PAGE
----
Banks of all sizes continue to increase focus and investment in elder fraud prevention, according to the 2019 Older Americans Benchmarking Report released today by the ABA Foundation. The biennial report, the most expansive survey of the banking industry’s efforts to protect seniors, captures data on how banks across the country educate older Americans, respond to fraudulent activity and train their staff to protect older customers.
The report found that 90 percent of respondent banks now require additional, specialized training for frontline staff to help spot elder financial abuse, up from 71 percent in 2017. Older customers are more likely to visit a branch than to use online banking, making it critical that frontline staff know to look out for behavioral changes and other red flags associated with financial abuse. Additionally, more than 60 percent of banks surveyed now have at least one employee specifically designated to lead efforts on elder financial abuse and fraud prevention.
“Our research confirms what we see and hear from bankers every day – that elder fraud protection has become an enterprise-wide effort,” said Corey Carlisle, executive director of the ABA Foundation. “With 10,000 baby boomers turning 65 every day and older Americans holding up to 70 percent of all deposit balances, banks have invested heavily to stay ahead of criminals and develop innovative ways to serve and protect this growing and important customer segment. We look forward to sharing this report with policymakers, law enforcement and other stakeholders as we work collectively to better protect seniors.”
Banks are embracing their roles as leaders in customer education and outreach to help protect seniors from fraud. According to the report, 56 percent of all survey respondents currently host community outreach and education events for older customers, up from 47 percent in 2017. Some of these outreach events are part of the ABA Foundation’s Safe Banking for Seniors program, which launched in 2015 to reduce the billions lost annually to fraud perpetrated against older customers. The Safe Banking for Seniors program provides resources to help banks host community outreach events and educate their senior customers about how to protect their finances.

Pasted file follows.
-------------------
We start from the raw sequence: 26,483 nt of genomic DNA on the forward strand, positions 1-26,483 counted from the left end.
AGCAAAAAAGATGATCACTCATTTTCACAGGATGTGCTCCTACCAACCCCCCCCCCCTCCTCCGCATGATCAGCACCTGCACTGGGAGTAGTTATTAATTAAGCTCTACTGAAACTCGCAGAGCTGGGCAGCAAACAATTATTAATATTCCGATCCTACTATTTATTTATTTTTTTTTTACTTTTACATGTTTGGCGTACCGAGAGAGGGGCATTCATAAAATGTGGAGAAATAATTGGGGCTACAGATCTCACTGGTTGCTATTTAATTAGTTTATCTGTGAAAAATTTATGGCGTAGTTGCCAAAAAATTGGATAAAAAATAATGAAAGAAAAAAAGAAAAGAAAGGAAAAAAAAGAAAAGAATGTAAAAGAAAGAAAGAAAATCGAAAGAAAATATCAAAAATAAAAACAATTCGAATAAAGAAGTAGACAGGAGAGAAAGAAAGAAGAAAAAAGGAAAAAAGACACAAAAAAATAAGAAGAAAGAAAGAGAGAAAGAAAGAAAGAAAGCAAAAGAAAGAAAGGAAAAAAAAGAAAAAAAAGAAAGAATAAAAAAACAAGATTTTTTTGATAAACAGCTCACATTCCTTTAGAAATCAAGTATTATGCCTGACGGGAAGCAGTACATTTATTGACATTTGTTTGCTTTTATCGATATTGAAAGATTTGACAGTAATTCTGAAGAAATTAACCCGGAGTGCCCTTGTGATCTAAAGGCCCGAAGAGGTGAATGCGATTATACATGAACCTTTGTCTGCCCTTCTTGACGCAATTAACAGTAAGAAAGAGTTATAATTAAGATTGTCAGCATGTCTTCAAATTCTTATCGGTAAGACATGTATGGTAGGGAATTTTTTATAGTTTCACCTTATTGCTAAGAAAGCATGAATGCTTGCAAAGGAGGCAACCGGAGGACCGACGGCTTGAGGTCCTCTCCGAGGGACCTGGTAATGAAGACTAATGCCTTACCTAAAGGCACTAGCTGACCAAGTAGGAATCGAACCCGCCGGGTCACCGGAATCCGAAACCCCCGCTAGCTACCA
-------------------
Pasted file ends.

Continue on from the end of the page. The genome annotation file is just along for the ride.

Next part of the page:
The 2019 survey also found that banks are increasingly collaborating with their communities to protect older Americans. Eighty-one percent of banks surveyed listed partnering with local Adult Protective Services as a key action when handling suspected instances of elder fraud, up from 62 percent in 2017.
The ABA Foundation is grateful to JPMorgan Chase for its sponsorship of the 2019 Older Americans Benchmarking Report. ABA Foundation also thanks Bank of America, Wells Fargo, Citibank and BB&T for their continued support of the Safe Banking for Seniors program.
The ABA Foundation survey included banks of all sizes representing more than 90 percent of the U.S. banking population. To view the full Older Americans Benchmarking Report, click here. To learn more about the ABA Foundation’s Safe Banking for Seniors program, visit aba.com/seniors.